The best coaches do less, not more. The more you talk, the less you learn about the client and how he is thinking about his challenge. The more you step in and solve the client’s problem, the less you allow the client to develop. Coaching is about building capacity and developing people, not about showing how much you know.
Consider the ideal of finding just one question to ask during a coaching session, a question that somehow changes everything for the client.
Perhaps you have had the good fortune of being in a meeting with an executive who had a similar gift. He patiently listens to all of the points of view in the room, and then he asks a simple question that changes the way everyone thinks about the issue.
Something like this happened in the carbonated beverage industry, and changed the entire vision, strategy, and conversation among its biggest competitors. Imagine a strategic planning meeting at one of the biggest companies in the industry. As usual, everyone is talking about how the company can increase share of market among carbonated soft drinks.
Suddenly, someone asks, “What would be a different way to think about market share than share of beverages sold?”
This simple question led to a massive insight: “What if we stop thinking about share of the carbonated beverage market and think about share of stomach?” Now the people around the table see the opportunity to sell other beverages, like sports drinks, fruit juice, and bottled water. They also see the possibility of marketing snack foods, restaurants, and anything else related to food and beverage consumption. The entire focus of the company – and soon the industry — expands dramatically, as does its growth potential. One question changes everything.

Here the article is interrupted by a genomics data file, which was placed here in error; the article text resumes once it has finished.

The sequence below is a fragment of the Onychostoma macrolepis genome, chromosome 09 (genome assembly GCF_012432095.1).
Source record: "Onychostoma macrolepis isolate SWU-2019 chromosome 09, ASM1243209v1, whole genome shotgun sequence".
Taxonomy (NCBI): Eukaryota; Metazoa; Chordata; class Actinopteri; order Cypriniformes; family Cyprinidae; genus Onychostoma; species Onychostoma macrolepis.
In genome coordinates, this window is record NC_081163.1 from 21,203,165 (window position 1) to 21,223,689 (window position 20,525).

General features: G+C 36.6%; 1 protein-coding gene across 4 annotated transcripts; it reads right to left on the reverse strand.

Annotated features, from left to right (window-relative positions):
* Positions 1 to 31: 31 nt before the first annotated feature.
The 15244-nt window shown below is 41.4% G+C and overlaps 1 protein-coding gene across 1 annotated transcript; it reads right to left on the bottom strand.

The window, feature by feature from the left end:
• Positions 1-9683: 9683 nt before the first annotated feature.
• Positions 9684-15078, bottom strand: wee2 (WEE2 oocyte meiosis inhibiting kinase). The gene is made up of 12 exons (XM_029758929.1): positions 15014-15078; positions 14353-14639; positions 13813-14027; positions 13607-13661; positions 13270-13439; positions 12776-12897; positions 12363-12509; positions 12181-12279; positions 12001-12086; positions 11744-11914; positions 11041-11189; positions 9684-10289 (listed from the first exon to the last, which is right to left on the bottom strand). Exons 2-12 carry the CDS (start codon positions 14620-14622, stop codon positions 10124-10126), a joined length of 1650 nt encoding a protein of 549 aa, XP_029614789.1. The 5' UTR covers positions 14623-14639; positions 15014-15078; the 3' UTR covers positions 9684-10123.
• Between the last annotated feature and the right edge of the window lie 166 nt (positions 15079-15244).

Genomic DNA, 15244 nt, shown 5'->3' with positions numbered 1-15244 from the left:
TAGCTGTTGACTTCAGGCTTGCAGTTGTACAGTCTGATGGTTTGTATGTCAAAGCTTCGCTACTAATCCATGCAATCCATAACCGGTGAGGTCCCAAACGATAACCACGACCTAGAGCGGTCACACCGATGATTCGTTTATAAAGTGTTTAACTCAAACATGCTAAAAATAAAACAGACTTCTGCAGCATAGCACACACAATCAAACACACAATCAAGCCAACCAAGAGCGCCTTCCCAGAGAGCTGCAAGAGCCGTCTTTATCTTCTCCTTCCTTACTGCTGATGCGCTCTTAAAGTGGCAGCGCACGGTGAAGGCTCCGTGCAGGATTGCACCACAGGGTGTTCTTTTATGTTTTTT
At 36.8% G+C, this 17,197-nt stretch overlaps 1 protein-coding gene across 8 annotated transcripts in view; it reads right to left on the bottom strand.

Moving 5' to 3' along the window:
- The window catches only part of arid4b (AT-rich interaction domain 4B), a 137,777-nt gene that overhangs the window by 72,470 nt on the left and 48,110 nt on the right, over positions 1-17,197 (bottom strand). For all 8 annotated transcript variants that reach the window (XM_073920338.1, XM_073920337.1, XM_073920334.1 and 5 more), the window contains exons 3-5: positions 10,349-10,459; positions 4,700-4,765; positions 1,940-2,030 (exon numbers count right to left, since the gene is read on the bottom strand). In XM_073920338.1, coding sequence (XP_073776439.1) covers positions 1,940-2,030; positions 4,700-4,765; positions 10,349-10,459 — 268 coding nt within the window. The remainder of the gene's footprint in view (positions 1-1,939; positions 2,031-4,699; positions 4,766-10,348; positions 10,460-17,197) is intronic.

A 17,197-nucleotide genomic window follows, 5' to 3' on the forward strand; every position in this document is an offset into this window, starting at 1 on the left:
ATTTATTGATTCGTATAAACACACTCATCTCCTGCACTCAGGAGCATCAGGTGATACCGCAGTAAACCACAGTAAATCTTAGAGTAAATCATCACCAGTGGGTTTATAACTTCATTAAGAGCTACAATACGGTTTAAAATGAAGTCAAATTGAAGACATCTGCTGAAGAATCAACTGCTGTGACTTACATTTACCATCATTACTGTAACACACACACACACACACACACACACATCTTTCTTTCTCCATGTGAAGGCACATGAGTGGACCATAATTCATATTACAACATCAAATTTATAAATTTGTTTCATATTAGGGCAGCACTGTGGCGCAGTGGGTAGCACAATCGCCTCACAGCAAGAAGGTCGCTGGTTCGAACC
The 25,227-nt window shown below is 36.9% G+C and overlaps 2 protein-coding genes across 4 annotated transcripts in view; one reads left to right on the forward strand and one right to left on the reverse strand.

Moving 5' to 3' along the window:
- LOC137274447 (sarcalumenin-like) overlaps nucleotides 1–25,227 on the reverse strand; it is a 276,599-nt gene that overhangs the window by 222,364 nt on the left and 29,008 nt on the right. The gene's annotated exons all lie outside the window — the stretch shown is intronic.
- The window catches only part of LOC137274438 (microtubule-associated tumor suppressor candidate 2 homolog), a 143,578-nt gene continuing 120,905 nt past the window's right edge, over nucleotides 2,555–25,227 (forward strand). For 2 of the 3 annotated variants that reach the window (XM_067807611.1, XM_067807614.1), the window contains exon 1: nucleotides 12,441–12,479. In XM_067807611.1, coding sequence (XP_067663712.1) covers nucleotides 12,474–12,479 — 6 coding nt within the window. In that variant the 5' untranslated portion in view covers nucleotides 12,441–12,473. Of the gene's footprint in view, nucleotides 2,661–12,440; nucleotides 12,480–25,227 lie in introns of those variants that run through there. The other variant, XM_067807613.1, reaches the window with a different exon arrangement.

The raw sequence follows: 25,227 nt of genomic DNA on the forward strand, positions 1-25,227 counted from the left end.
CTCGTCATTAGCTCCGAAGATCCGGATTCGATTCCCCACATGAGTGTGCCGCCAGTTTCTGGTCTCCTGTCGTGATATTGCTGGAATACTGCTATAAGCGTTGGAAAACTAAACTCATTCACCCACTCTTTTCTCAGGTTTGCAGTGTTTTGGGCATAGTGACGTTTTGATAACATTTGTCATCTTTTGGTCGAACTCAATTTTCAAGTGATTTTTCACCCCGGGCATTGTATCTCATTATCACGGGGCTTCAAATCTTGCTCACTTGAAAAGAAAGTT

As a coach, unlike with this example you don’t have to come up with earth shattering questions every coaching session or even every engagement. The idea of asking one question that changes everything is an ideal. It’s not possible to do this all the time. Not every coaching session has huge breakthroughs or cathartic moments. However, the concept of one-question-coaching is a good one to keep in mind to make sure that you are focused on listening and asking questions that bring high impact and value to the person you are coaching. And again, the best coaching questions are often the simplest, like the six key questions described in an earlier chapter. Even asking the client for his ideas to solve a problem can open up possibilities.
As you practice coaching, think before you ask a question. Consider whether it will move things forward for your client. Does your question have a little bit of voltage to it, so that it gets the client thinking? Does it allow the client to see new possibilities, see things in a new way, and at least move forwards towards insights and action? By thinking about these questions, you are on the path to the idea of asking one question that changes everything.